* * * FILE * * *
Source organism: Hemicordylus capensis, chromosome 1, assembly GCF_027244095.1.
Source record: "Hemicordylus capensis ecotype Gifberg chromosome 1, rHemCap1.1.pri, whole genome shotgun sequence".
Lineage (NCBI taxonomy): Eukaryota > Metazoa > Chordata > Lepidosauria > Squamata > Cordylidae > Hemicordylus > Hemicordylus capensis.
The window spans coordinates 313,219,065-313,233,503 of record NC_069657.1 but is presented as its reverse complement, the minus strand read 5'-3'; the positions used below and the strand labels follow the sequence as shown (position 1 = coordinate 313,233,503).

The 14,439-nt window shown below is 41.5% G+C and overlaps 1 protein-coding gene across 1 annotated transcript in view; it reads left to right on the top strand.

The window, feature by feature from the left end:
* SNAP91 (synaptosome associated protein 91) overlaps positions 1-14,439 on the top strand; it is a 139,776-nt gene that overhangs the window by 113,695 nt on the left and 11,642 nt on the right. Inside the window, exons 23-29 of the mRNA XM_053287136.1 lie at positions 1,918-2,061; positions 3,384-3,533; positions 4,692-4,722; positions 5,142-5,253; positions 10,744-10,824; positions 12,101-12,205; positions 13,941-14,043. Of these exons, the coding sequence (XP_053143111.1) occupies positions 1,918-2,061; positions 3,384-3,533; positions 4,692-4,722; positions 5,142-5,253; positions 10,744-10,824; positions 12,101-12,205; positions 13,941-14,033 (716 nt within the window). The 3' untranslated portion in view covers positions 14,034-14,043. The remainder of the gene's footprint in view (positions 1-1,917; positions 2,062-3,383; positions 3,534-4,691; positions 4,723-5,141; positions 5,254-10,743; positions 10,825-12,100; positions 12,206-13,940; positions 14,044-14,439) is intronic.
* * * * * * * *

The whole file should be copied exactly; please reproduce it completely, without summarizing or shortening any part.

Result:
Source organism: Hemicordylus capensis, chromosome 1, assembly GCF_027244095.1.
Source record: "Hemicordylus capensis ecotype Gifberg chromosome 1, rHemCap1.1.pri, whole genome shotgun sequence".
Lineage (NCBI taxonomy): Eukaryota > Metazoa > Chordata > Lepidosauria > Squamata > Cordylidae > Hemicordylus > Hemicordylus capensis.
The window spans coordinates 313,219,065-313,233,503 of record NC_069657.1 but is presented as its reverse complement, the minus strand read 5'-3'; the positions used below and the strand labels follow the sequence as shown (position 1 = coordinate 313,233,503).

The 14,439-nt window shown below is 41.5% G+C and overlaps 1 protein-coding gene across 1 annotated transcript in view; it reads left to right on the top strand.

The window, feature by feature from the left end:
* SNAP91 (synaptosome associated protein 91) overlaps positions 1-14,439 on the top strand; it is a 139,776-nt gene that overhangs the window by 113,695 nt on the left and 11,642 nt on the right. Inside the window, exons 23-29 of the mRNA XM_053287136.1 lie at positions 1,918-2,061; positions 3,384-3,533; positions 4,692-4,722; positions 5,142-5,253; positions 10,744-10,824; positions 12,101-12,205; positions 13,941-14,043. Of these exons, the coding sequence (XP_053143111.1) occupies positions 1,918-2,061; positions 3,384-3,533; positions 4,692-4,722; positions 5,142-5,253; positions 10,744-10,824; positions 12,101-12,205; positions 13,941-14,033 (716 nt within the window). The 3' untranslated portion in view covers positions 14,034-14,043. The remainder of the gene's footprint in view (positions 1-1,917; positions 2,062-3,383; positions 3,534-4,691; positions 4,723-5,141; positions 5,254-10,743; positions 10,825-12,100; positions 12,206-13,940; positions 14,044-14,439) is intronic.